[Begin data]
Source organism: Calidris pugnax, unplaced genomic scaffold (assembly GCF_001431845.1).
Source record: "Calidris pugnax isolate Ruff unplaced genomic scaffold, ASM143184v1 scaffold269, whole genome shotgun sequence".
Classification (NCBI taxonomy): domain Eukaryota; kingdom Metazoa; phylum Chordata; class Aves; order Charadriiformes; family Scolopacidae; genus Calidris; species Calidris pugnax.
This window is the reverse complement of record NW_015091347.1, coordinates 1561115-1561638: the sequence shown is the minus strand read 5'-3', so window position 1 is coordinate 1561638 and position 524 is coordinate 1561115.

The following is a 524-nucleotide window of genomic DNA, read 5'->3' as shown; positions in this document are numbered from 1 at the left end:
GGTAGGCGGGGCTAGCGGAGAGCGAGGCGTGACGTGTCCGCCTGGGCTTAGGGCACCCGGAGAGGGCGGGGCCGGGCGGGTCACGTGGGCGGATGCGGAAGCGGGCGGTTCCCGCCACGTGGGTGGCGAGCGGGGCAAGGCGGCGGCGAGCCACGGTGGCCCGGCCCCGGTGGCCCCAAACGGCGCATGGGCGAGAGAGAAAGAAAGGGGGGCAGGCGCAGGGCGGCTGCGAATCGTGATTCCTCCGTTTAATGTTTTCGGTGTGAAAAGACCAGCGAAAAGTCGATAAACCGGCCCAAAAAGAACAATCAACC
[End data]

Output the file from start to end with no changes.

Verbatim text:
Source organism: Calidris pugnax, unplaced genomic scaffold (assembly GCF_001431845.1).
Source record: "Calidris pugnax isolate Ruff unplaced genomic scaffold, ASM143184v1 scaffold269, whole genome shotgun sequence".
Classification (NCBI taxonomy): domain Eukaryota; kingdom Metazoa; phylum Chordata; class Aves; order Charadriiformes; family Scolopacidae; genus Calidris; species Calidris pugnax.
This window is the reverse complement of record NW_015091347.1, coordinates 1561115-1561638: the sequence shown is the minus strand read 5'-3', so window position 1 is coordinate 1561638 and position 524 is coordinate 1561115.

The following is a 524-nucleotide window of genomic DNA, read 5'->3' as shown; positions in this document are numbered from 1 at the left end:
GGTAGGCGGGGCTAGCGGAGAGCGAGGCGTGACGTGTCCGCCTGGGCTTAGGGCACCCGGAGAGGGCGGGGCCGGGCGGGTCACGTGGGCGGATGCGGAAGCGGGCGGTTCCCGCCACGTGGGTGGCGAGCGGGGCAAGGCGGCGGCGAGCCACGGTGGCCCGGCCCCGGTGGCCCCAAACGGCGCATGGGCGAGAGAGAAAGAAAGGGGGGCAGGCGCAGGGCGGCTGCGAATCGTGATTCCTCCGTTTAATGTTTTCGGTGTGAAAAGACCAGCGAAAAGTCGATAAACCGGCCCAAAAAGAACAATCAACC